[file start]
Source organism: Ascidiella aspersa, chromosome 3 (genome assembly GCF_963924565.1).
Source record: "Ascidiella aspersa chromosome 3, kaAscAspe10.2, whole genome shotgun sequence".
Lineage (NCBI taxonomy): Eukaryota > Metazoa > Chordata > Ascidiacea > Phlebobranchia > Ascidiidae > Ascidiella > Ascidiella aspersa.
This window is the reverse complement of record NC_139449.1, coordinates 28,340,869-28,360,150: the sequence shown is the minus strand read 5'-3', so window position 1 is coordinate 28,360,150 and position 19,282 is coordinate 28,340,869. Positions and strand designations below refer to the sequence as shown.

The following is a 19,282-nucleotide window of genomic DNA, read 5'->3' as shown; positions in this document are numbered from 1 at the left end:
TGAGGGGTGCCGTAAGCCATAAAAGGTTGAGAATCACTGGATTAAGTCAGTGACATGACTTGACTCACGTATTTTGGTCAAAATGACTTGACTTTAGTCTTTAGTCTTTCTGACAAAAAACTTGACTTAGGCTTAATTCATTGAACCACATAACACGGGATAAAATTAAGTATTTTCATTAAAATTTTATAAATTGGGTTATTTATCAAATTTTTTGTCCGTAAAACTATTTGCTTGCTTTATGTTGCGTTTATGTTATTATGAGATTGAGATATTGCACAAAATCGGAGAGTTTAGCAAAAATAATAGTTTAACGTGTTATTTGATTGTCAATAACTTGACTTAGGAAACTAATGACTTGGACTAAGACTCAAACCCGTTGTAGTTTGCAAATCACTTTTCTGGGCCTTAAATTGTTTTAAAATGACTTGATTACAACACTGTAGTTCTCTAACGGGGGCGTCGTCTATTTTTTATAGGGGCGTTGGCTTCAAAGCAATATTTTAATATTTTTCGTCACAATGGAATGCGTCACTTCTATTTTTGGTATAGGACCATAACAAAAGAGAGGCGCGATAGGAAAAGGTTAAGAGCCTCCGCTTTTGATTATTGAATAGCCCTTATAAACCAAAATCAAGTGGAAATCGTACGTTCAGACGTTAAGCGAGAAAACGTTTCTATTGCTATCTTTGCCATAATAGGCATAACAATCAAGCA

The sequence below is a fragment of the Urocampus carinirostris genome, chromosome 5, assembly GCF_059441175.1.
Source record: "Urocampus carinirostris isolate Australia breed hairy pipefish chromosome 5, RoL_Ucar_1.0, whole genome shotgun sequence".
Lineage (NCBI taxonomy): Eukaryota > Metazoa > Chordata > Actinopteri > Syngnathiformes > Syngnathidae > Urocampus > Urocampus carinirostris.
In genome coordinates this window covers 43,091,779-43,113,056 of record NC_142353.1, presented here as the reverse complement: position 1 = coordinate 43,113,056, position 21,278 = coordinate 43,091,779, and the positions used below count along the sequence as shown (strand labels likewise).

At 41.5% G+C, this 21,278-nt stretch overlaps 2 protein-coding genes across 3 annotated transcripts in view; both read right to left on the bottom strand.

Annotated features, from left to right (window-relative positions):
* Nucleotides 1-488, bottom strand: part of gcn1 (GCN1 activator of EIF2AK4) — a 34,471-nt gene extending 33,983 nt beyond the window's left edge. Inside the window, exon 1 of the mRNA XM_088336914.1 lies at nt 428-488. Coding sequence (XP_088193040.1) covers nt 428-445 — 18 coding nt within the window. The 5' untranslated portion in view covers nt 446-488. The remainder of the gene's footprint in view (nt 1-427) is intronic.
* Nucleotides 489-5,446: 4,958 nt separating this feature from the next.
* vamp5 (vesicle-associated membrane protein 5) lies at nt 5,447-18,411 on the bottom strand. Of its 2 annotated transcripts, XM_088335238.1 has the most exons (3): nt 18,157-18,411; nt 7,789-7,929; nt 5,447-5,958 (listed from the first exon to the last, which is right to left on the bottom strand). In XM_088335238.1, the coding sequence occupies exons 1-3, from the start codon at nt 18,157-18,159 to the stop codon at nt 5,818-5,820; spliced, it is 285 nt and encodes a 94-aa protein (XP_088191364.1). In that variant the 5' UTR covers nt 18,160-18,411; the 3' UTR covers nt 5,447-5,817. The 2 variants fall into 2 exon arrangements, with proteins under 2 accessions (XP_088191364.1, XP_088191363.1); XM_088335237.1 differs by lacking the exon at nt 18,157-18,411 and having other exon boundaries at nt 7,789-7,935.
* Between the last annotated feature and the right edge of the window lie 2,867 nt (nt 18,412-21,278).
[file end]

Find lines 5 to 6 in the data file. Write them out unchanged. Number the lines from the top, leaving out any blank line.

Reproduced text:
The following is a 19,282-nucleotide window of genomic DNA, read 5'->3' as shown; positions in this document are numbered from 1 at the left end:
TGAGGGGTGCCGTAAGCCATAAAAGGTTGAGAATCACTGGATTAAGTCAGTGACATGACTTGACTCACGTATTTTGGTCAAAATGACTTGACTTTAGTCTTTAGTCTTTCTGACAAAAAACTTGACTTAGGCTTAATTCATTGAACCACATAACACGGGATAAAATTAAGTATTTTCATTAAAATTTTATAAATTGGGTTATTTATCAAATTTTTTGTCCGTAAAACTATTTGCTTGCTTTATGTTGCGTTTATGTTATTATGAGATTGAGATATTGCACAAAATCGGAGAGTTTAGCAAAAATAATAGTTTAACGTGTTATTTGATTGTCAATAACTTGACTTAGGAAACTAATGACTTGGACTAAGACTCAAACCCGTTGTAGTTTGCAAATCACTTTTCTGGGCCTTAAATTGTTTTAAAATGACTTGATTACAACACTGTAGTTCTCTAACGGGGGCGTCGTCTATTTTTTATAGGGGCGTTGGCTTCAAAGCAATATTTTAATATTTTTCGTCACAATGGAATGCGTCACTTCTATTTTTGGTATAGGACCATAACAAAAGAGAGGCGCGATAGGAAAAGGTTAAGAGCCTCCGCTTTTGATTATTGAATAGCCCTTATAAACCAAAATCAAGTGGAAATCGTACGTTCAGACGTTAAGCGAGAAAACGTTTCTATTGCTATCTTTGCCATAATAGGCATAACAATCAAGCA